The origins of the technique stem from the 1990s, when researchers at the Roslin Institute just outside Edinburgh developed a method of turning an adult mammary gland cell taken from a sheep into an embryo. It led to the creation of Dolly the cloned sheep.
The Roslin team’s aim was not to create clones of sheep or indeed humans, but to use the technique to create so-called human embryonic stem cells. These, they hoped, could be grown into specific tissues, such as muscle, cartilage, and nerve cells to replace worn-out body parts.
The Dolly technique was made simpler in 2006 by Prof Shinya Yamanaka, then at Kyoto University. The new method, called IPS, involved adding chemicals to adult cells for around 50 days. This resulted in genetic changes that turned the adult cells into stem cells.
In both the Dolly and IPS techniques, the stem cells created need to be regrown into the cells and tissues the patient requires. This has proved difficult and despite decades of effort, the use of stem cells to treat diseases is currently extremely limited.
Prof Reik’s team used the IPS technique on 53-year-old skin cells. But they cut short the chemical bath from 50 days to around 12. Dr Dilgeet Gill was astonished to find that the cells had not turned into embryonic stem cells – but had rejuvenated into skin cells that looked and behaved as if they came from a 23-year old.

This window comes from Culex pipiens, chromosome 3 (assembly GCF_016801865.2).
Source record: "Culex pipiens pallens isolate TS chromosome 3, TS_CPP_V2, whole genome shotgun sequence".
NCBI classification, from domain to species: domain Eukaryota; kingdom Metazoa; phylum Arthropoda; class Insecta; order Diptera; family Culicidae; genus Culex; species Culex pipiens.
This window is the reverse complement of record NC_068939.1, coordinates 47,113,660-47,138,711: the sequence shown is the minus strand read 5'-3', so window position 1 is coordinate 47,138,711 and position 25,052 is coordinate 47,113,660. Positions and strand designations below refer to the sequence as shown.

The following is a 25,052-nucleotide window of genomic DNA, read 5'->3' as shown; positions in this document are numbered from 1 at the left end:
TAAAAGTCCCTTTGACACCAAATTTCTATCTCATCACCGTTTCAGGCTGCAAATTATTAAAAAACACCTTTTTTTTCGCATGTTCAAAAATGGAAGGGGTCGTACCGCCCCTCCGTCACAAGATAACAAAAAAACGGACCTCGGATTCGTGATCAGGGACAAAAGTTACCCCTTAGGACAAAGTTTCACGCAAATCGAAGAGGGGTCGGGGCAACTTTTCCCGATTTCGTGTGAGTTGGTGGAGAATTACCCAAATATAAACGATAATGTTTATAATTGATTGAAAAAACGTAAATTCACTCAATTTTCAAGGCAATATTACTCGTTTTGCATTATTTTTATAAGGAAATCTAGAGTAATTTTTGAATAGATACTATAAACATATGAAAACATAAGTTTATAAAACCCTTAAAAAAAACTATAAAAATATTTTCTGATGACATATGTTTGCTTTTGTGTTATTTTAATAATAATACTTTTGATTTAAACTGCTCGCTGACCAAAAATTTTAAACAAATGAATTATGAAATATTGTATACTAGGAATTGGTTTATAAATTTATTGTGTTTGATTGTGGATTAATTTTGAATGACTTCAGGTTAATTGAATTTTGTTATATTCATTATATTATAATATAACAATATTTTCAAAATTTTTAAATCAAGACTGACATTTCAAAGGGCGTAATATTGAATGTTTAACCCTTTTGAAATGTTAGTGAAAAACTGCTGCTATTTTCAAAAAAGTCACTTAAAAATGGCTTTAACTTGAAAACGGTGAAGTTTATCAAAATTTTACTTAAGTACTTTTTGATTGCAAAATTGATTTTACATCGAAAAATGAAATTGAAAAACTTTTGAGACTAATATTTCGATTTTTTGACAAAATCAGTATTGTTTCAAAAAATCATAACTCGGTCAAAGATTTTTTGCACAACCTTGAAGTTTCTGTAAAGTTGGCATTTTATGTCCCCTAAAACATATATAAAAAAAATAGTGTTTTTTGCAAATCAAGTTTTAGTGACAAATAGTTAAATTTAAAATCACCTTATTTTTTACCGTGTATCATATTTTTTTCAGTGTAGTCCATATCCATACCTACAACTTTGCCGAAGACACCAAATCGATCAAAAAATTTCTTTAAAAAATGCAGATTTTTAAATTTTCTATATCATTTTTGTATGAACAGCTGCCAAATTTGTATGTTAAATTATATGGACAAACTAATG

He said: “I remember the day I got the results back and I didn’t quite believe that some of the cells were 30 years younger than they were supposed to be. It was a very exciting day!”
The technique cannot immediately be translated to the clinic because the IPS method increases the risk of cancers. But Prof Reik was confident that now it was known that it is possible to rejuvenate cells, his team could find an alternative, safer method.
“The long-term aim is to extend the human health span, rather than the lifespan, so that people can get older in a healthier way,” he said.
Prof Reik says some of the first applications could be to develop medicines to rejuvenate skin in older people in parts of the body where they have been cut or burned – as a way to speed up healing. The researchers have demonstrated that this is possible in principle by showing that their rejuvenated skin cells move more quickly in experiments simulating a wound.
The next step is to see if the technology will work on other tissues such as muscle, liver and blood cells.